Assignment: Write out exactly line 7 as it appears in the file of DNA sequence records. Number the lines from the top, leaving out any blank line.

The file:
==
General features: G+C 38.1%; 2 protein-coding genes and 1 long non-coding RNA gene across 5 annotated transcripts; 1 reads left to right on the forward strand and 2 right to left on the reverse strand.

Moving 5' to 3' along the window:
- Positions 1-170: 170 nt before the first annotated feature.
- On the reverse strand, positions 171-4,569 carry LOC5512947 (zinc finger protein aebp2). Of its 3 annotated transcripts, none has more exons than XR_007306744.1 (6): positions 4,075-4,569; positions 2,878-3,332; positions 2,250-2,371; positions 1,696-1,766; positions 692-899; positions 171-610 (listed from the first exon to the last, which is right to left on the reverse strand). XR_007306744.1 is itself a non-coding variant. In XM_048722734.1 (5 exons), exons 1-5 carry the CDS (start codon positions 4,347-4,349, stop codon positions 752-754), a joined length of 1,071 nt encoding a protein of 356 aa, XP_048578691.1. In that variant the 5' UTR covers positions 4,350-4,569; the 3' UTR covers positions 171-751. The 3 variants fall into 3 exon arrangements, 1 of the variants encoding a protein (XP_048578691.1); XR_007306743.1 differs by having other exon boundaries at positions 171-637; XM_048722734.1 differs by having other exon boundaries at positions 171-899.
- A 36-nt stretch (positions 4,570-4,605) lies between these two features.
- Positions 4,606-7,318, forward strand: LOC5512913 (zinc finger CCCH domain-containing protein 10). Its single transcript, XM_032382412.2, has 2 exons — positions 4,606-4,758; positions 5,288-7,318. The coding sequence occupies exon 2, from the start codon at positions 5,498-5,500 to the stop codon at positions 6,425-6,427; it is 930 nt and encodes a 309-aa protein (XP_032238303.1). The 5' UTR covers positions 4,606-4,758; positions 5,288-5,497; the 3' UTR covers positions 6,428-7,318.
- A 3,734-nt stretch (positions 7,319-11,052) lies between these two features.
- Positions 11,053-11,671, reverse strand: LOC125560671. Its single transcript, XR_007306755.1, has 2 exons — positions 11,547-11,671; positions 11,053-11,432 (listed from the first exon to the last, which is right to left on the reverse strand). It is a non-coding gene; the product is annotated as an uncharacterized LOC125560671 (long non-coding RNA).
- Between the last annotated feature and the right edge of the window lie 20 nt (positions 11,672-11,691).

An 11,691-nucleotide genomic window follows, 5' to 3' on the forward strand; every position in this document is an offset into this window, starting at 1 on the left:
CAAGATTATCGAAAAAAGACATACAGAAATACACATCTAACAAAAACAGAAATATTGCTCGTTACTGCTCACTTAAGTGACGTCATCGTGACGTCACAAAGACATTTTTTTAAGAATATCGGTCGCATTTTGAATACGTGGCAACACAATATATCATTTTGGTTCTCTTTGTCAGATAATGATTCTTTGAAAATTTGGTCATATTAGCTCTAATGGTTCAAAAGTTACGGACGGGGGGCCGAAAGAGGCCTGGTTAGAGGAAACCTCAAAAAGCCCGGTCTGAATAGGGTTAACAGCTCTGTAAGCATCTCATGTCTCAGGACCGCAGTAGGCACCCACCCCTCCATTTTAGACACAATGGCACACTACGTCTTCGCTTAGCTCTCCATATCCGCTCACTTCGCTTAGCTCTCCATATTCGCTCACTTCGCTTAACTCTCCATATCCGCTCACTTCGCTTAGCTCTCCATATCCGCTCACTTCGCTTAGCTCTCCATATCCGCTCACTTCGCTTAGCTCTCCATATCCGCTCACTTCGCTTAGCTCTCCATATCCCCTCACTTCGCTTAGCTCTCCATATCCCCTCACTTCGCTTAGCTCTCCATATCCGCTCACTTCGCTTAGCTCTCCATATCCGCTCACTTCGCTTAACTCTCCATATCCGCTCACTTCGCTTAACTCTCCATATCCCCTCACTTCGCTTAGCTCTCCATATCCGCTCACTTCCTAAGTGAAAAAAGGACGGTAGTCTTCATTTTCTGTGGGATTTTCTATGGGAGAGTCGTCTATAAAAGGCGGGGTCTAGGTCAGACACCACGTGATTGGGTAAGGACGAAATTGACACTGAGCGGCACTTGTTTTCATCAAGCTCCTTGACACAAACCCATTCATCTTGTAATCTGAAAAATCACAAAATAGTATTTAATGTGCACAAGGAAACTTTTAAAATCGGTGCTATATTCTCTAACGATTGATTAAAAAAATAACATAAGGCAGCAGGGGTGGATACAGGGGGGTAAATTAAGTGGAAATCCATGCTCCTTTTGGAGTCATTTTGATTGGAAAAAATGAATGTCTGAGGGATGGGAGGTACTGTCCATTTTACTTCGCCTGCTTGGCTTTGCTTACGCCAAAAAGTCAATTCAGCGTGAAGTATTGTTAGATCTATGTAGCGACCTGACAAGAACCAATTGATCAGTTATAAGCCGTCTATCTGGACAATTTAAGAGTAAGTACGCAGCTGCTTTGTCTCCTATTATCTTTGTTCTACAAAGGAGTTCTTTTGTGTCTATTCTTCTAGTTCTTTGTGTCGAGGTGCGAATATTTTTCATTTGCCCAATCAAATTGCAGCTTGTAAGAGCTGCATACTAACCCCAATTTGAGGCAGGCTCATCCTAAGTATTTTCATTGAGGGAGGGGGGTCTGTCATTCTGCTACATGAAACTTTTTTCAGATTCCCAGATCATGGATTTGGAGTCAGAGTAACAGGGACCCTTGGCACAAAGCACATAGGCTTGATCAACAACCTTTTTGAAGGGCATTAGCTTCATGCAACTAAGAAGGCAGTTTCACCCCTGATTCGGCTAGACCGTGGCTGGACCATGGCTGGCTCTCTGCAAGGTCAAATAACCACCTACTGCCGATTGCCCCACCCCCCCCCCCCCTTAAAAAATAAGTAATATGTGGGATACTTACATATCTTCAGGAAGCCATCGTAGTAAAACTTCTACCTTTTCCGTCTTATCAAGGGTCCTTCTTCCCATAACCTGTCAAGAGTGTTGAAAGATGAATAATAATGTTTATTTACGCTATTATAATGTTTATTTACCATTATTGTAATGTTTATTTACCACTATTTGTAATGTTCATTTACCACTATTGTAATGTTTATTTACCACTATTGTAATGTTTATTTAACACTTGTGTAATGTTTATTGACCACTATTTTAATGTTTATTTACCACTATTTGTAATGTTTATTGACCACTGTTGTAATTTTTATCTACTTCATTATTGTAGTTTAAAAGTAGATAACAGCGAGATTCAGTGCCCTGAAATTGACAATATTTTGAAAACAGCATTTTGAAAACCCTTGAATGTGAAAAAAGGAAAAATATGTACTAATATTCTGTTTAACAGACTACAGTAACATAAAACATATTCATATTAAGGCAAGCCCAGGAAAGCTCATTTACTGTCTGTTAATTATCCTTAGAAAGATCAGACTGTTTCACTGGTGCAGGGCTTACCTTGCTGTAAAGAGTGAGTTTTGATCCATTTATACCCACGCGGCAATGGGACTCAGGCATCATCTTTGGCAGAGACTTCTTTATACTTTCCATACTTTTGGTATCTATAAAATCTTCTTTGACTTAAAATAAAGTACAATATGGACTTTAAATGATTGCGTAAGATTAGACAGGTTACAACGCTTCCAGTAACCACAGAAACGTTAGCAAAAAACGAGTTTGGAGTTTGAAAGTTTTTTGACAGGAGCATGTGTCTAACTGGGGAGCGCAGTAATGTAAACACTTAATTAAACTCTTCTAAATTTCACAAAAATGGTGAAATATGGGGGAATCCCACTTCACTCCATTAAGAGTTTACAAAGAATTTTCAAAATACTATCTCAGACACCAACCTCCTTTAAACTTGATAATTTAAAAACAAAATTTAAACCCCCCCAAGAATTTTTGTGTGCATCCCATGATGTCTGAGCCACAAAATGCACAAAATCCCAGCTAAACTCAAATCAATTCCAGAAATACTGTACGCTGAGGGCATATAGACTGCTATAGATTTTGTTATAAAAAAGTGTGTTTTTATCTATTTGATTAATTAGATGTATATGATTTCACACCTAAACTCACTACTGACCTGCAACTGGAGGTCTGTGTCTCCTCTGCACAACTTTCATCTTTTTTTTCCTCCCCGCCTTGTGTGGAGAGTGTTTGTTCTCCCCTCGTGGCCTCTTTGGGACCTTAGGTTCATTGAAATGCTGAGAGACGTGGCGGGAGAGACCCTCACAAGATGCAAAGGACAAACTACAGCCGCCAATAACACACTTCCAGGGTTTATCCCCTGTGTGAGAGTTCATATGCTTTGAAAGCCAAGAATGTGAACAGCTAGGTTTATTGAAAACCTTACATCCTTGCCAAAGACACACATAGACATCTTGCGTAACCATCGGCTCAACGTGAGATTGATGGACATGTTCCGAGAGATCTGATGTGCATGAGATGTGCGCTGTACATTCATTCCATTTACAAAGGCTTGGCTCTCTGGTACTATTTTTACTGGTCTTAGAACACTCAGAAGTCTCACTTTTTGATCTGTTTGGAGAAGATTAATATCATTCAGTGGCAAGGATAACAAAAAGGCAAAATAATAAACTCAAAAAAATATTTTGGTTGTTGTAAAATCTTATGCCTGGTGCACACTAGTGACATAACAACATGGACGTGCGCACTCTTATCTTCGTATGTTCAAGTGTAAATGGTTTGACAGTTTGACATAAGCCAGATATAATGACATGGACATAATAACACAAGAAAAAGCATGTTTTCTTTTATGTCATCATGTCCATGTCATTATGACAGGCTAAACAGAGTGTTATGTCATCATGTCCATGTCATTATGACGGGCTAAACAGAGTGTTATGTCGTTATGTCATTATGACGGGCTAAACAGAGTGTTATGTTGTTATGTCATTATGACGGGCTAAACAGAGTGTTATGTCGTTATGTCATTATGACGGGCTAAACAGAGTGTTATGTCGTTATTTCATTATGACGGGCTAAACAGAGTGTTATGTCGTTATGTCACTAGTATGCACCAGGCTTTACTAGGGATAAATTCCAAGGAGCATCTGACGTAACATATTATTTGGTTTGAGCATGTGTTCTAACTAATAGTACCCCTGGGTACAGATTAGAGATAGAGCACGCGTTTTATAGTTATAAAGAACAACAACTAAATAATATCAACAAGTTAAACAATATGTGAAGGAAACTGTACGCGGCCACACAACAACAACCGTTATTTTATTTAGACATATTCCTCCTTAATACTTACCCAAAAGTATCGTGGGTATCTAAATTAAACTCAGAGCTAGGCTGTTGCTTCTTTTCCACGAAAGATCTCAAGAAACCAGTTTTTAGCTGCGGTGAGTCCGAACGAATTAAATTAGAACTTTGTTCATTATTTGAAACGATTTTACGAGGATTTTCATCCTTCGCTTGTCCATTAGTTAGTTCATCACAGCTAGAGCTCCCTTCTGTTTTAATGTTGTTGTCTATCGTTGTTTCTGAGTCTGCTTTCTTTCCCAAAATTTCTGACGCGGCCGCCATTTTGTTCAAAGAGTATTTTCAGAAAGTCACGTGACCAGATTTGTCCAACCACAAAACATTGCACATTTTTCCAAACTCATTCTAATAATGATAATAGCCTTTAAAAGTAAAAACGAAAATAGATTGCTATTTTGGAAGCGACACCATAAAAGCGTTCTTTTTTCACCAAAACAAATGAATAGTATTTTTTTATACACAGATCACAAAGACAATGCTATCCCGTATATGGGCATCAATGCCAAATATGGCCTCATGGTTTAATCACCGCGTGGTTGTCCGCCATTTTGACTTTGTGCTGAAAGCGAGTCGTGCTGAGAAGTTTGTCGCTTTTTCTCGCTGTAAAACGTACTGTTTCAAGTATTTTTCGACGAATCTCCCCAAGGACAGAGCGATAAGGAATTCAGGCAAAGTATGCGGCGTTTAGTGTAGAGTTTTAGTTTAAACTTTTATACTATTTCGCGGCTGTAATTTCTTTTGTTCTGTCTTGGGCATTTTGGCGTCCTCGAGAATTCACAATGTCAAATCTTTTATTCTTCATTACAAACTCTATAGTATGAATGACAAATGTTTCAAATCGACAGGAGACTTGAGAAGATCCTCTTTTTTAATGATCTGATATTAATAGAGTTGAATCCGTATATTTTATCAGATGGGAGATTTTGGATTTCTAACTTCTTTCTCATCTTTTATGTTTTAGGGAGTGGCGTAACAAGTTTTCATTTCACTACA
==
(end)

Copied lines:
- A 3,734-nt stretch (positions 7,319-11,052) lies between these two features.